Though MSA President Sabrina Shingwani
and vice President Arvind Sohoni prom-
ised last semester that they would work
to increase voter turnout in elections and
overall interest in MSA, those efforts have
all but died. Early plans to advertise MSA
elections on the backgrounds of University
computers were abandoned, and candidates
have returned to their usual chalking and
flyering. That's a shame, because, as Shin-
gwani admits, higher voter turnout would
make the assembly more productive and
more powerful.
And failingto get students to vote is hard-
ly MSA's only shortcoming. The assembly
just doesn't have a very good record of big
accomplishments to grab students' atten-

tion. The online housing forum, much like
MSA's online course advice tool, offers little.
MSA's struggle with the city to improve off-
campus lighting is ongoing, as it has been on
and off for the past few years. The assembly
hasn't been very vocal on major policy issues
like tuition, health care and student input.
And the MSA website - which presidential
candidates have been promising to update
for years -is still glaringly bare. When these
disappointments are considered alongside
the modest successes (bringing T. Boone
Pickens to campus, constructing a giant
'M' in the student section of the Big House),
MSA seems to have achieved little.
The only reason that MAP - and MSA as a
whole - can get away with such a poor per-
formance is that they have no serious oppo-
sition. In a single-party system, students feel
like their votes don't matter. Once elected,
student representatives can then sidestep
campaign promises. And ultimately, a single-
party system makes accountability a myth.
The fact that MSA representatives aren't
fulfilling their campaign promises should
be a great reason for students to go vote. Yet,
they still don't, which means some of the
responsibility is on them. What we're left
with is an election no one cares much about
and one that doesn't matter much. Students
should get involved and press for better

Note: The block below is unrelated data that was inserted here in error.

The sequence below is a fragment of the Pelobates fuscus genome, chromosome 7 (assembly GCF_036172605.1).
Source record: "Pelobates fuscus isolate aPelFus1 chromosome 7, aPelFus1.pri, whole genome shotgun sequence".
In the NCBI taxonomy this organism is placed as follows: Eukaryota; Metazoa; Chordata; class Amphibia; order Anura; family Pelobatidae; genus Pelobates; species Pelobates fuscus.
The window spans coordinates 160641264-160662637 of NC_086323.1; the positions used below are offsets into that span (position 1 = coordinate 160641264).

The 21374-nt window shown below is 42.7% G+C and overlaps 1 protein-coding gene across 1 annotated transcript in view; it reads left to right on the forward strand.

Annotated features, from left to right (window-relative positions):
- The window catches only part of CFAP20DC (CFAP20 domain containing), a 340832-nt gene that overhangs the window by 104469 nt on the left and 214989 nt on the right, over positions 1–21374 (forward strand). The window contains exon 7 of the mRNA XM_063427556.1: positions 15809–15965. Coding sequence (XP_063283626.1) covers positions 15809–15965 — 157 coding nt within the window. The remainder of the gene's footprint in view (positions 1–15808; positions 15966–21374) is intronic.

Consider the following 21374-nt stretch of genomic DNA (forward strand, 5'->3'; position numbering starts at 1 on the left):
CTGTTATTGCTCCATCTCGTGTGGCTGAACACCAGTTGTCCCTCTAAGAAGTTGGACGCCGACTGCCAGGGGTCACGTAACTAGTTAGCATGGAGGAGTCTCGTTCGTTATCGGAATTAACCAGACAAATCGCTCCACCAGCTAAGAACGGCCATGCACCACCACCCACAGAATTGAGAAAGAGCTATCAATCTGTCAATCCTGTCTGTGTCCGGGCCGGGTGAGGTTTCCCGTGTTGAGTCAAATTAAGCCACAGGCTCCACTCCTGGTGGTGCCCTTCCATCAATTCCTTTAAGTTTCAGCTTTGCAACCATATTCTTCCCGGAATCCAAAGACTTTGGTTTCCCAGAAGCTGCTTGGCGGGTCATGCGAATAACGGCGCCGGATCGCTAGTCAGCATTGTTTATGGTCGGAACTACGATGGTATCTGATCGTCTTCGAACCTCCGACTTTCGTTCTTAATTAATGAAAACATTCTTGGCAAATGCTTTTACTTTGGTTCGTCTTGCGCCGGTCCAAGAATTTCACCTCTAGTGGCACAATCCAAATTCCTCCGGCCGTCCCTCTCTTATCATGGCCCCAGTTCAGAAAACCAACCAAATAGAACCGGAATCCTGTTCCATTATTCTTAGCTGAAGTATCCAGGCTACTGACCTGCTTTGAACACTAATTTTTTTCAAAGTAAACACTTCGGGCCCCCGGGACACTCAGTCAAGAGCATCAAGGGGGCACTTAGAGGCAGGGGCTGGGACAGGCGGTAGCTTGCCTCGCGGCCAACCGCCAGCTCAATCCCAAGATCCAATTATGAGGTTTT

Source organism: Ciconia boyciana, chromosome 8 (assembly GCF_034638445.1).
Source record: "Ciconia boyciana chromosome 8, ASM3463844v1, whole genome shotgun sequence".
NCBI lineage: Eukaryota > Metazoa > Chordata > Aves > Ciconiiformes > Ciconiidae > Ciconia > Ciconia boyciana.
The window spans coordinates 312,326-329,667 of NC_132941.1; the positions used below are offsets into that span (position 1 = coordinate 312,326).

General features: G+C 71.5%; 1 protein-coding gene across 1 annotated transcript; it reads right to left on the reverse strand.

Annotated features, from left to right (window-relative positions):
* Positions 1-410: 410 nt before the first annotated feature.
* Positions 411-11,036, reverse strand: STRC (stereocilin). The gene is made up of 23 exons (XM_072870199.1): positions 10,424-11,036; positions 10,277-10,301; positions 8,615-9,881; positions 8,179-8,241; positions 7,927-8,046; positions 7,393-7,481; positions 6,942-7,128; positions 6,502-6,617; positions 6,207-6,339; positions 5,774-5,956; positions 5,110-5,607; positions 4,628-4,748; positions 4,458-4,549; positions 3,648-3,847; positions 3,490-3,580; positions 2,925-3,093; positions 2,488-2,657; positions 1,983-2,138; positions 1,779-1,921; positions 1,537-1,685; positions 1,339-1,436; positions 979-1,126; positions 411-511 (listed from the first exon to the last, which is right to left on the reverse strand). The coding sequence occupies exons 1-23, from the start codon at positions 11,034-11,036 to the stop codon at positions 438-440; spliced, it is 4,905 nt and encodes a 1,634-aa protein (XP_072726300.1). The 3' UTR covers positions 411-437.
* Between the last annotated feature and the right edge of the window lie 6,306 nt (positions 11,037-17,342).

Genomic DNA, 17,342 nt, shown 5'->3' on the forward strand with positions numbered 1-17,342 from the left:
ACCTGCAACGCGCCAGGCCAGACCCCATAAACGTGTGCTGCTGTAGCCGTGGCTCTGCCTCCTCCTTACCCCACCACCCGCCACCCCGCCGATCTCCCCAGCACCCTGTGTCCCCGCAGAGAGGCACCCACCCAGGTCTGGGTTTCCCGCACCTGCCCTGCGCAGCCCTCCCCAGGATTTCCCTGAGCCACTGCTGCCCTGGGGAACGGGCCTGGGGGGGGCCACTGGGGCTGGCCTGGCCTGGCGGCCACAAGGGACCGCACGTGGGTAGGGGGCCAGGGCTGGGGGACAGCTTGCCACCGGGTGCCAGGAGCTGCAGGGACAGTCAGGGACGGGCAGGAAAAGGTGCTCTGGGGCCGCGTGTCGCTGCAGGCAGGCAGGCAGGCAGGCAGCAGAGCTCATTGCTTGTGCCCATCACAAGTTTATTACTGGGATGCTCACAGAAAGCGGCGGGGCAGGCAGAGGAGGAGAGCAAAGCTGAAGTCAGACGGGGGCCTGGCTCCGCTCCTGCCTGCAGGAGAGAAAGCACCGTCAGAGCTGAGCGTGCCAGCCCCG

choices in the election and demand better
representation. We should expect some-
thing more from the student body and our
student government.


Nina Amilineni, Emad Ansari, Elise Baun, Harun Buljina, Ben Caleca, Satyajeet Deshmukh,
Brian Flaherty, Matthew Green, Emmarie Huetteman, Emma Jeszke, Shannon Kellman,
Edward McPhee, Emily Michels, Kate Peabody, Matthew Shutler, Robert Soave, Eileen Stahl,
Jennifer Sussex, Imran Syed, Radhika Upadhyaya, Rachel Van Gilder, Margaret Young

Despite losing season, still
hope for Wolverines at OSU
As the game against Ohio State approaches, a
growing sense of doubt about the possibility of
a Michigan victory has enveloped Ann Arbor -
and for good reason. The city and the University
have witnessed a season full of disappointment
that has surely humbled many Michigan foot-
ball fans. Many of us have spent hours defending
head football coach Rich Rodriguez and the team
against verbal assaults from the Spartans, Fight-
ing Irish and Utes.
A friend of mine noted recently that even if
the team improves next year, we would be in our
late 50s by the time the University's bowl streak
reaches 33 seasons again. If the Buckeyes win for
the fifth straight year, it would be the first time in
the rivalry's history that the team would accom-
plish that feat.
So why believe that our football team can
emerge victorious? Because on cold November
Saturdays in Ohio, greatness can happen when
we least expect it.
Tom Sheppard
LSA junior
Government bailouts have
moral andpracticalfailings
When it comes to spending other people's